The unique visual style utilized in Vengeful Heart is one of the visual novel’s standout features. The most noticeable element here is the use of a limited but striking color palette, which uses unconventional color choices to bring everything to life. Combined with the character designs, who look like they stepped straight out of a late ‘80s anime, you’ve got a title that certainly knows what it’s going for aesthetically. The result looks like a strange hybrid between DOS-era graphics and more modern visuals. We’ve seen people refer to the game as having PC-98 style visuals but the graphics here look just a tad more primitive than what you’d expect from a product that emulates that specific era. The pixel art isn’t taxing at all on the Switch, so there aren’t any performance issues. What did irk us a bit was the lack of overall variety present here. The visual style can get a bit tiring to look at for longer stretches of time, and because of the way the graphics are presented, Vengeful Heart doesn’t really ‘feel’ like a graphic novel in the same vein as titles like Across the Grooves or Stilstand. Instead, Vengeful Heart feels more like an extended series of cutscenes from an older generation game.


There is no audible dialogue present here, although we didn’t really miss this, and there also aren’t any sound effects of note either. The entirety of Vengeful Heart’s audio consists of keyboard music. That said, this music does convey the right atmosphere and it sounds like it came straight out of an ‘80s sci-fi flick. It does mean that there isn’t a whole lot we can say about the audio -and if you prefer to listen to something else while you’re reading, then you won’t be missing out.


There isn’t a whole lot we can say about Vengeful Heart in terms of gameplay, because there is almost none of it. It is a bit of an inherent limitation of the genre, of course, but we’ve taken a look at plenty of other visual novels where the course of the story changes depending on the choices you make, and a fantastic example is Seers Isle. Other visual novels take on a completely different approach in order to provide the player with some form of interactivity, like Necrobarista. Vengeful Heart’s approach isn’t similar to either of those. Instead, the player is presented with a single choice -which we won’t spoil here of course. Granted, said choice is a significant one, and it completely alters the story and provides players with a completely different ending, but we still felt like this was a missed opportunity.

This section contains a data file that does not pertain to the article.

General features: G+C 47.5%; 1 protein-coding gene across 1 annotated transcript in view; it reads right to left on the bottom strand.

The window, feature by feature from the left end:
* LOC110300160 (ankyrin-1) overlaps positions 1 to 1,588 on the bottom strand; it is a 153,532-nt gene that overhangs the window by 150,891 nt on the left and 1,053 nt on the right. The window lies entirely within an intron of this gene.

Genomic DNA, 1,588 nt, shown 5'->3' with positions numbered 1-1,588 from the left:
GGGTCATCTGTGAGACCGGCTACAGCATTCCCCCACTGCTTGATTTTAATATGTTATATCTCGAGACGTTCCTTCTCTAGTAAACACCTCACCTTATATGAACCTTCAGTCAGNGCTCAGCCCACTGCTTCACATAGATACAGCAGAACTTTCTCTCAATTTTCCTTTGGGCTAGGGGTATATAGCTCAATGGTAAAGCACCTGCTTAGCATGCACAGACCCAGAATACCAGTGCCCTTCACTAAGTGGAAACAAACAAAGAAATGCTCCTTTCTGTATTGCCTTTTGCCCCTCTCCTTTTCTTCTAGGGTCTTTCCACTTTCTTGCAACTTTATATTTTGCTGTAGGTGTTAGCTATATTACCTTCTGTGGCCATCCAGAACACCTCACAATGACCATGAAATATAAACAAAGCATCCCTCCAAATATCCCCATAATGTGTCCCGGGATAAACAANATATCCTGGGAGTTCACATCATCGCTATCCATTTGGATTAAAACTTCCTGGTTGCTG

When looking at a visual novel, we usually ask the question of whether or not the story actually improves when it is presented the way it is, rather than as a classic graphic novel. There are certain elements that simply don’t work in print in the same way as they do when presented digitally. In this regard, Vengeful Heart is a corner case. The story is definitely worth getting into, and the visual style benefits from the digital format, but the lack of interactivity hurts here. We would’ve preferred it had Vengeful Heart been released as a pair of graphic novels -one with each branch of the storyline- and with more dynamic visuals rather than just quasi-static talking heads.


We’re having mixed feelings about Vengeful Heart as a visual novel. The story is fantastic and really delivers an emotional impact -although it could have used some extra proofreading to weed out the textual errors- and although we really enjoy the visual style by itself, the overall lack of visual variety did get tiresome after a while. Additionally, the lack of interactivity made us doubt whether this story really needed to be told in the way that it is right now. If you’re looking for a dark and impactful tale, then you could do far worse than Vengeful Heart, but if we’re honest, we far prefer the way other developers handle their visual novels.

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Rating: 7.0/10 (2 votes cast)
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Vengeful Heart - Review, 7.0 out of 10 based on 2 ratings